Secondary Education

Higher Accountability for College Dropout Rates

There are a lot of metrics in place that gauge the effectiveness of P-12 schooling in the U.S. and shine a particularly bright light on public schools, particularly when they are failing students. Dropout rates are just one of the factors taken into account when these numbers are calculated and tend to weigh heavily on the schools and districts who have low percentages. The same does not seem to be true once the high school years pass though. Compared to P-12 institutions, colleges and universities seemingly get a pass when it comes to dropout rates – perhaps because in the past, higher education was considered more of a privilege and less of a right. A college dropout was simply walking away from the assumed higher quality of life that came with the degree, but still had opportunity to excel without it.

That’s not the case anymore. As of 2013, 17.5 million students were enrolled in U.S. colleges and universities.  More than ever, colleges and universities have a responsibility to not simply admit students, but ensure they are guided properly to graduation. In other words, institutions of higher education should not be able to just take their student’s money and say “good luck.” They should provide the tools necessary for students to successfully achieve a college education and anticipate the issues that could prevent that.

Authors Ben Miller and Phuong Ly discussed the issue of the U.S. colleges with the worst graduation rates in their book College Dropout Factories. Within the pages, the authors encouraged educators at all levels to acknowledge that colleges and universities should share responsibility for successful or failing graduation rates, and that the institutions with the worst rates should be shut down. Perhaps the most terrifying suggestion in the book (for colleges and universities) was that public institutions with low graduation rates would be subjected to reduced state funding.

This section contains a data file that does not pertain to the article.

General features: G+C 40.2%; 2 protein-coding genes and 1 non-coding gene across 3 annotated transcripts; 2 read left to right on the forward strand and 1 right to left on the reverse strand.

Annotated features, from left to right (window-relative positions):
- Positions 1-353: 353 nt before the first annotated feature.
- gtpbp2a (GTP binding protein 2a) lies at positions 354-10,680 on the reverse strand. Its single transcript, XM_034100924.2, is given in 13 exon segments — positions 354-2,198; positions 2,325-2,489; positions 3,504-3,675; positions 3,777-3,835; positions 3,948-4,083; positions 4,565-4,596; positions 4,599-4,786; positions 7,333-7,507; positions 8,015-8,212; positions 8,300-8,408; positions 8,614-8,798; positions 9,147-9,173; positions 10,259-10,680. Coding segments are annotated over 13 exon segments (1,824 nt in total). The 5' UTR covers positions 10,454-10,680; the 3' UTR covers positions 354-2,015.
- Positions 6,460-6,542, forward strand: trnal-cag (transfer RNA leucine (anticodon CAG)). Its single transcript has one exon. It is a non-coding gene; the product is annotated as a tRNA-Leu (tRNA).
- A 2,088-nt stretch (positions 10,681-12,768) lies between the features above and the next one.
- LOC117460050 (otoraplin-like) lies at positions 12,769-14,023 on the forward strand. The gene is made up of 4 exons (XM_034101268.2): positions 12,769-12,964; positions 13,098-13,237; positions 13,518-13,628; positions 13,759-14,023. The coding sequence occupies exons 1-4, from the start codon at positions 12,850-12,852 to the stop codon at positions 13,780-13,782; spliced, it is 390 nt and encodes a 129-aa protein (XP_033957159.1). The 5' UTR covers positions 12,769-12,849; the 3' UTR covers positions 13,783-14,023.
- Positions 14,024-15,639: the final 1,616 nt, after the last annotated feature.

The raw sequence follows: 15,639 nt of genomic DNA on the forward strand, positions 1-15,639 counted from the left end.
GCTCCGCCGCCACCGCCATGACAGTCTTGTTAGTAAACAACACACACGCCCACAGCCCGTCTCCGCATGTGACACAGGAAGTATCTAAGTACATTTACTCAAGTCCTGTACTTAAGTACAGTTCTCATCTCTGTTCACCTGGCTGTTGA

The book was written based on findings from Washington Monthly that ranked the U.S. schools with the lowest six-year graduation rates among colleges and universities, including public ones like the University of the District of Columbia (8%), Haskell Indian Nations University (9%), Oglala Lakota College (11%), Texas Southern University (13%) and Chicago State University (13%). These stats were published in 2010 so they are not the most current available but a quick scan of the University of the District Columbia’s official page shows graduation rate numbers through the end of the 2003 – 2004 school year. The past nine years are nowhere to be found. The school boasts 51.2 percent underrepresented minorities in the study body, including 47 percent that are Black – but what good are those numbers if these students are not actually benefitting from their time in college because they receive no degree?

In the case of Chicago State University, the latest statistics show some improvement from the 2010 ones. The six-year graduation rate is up to 21 percent – but the transfer-out rate is nearly 30 percent. The school has 92 percent underrepresented minorities that attend – 86 percent who are black and 70 percent who are female – but again, what good does any of that do if these traditionally disadvantaged students are not graduating?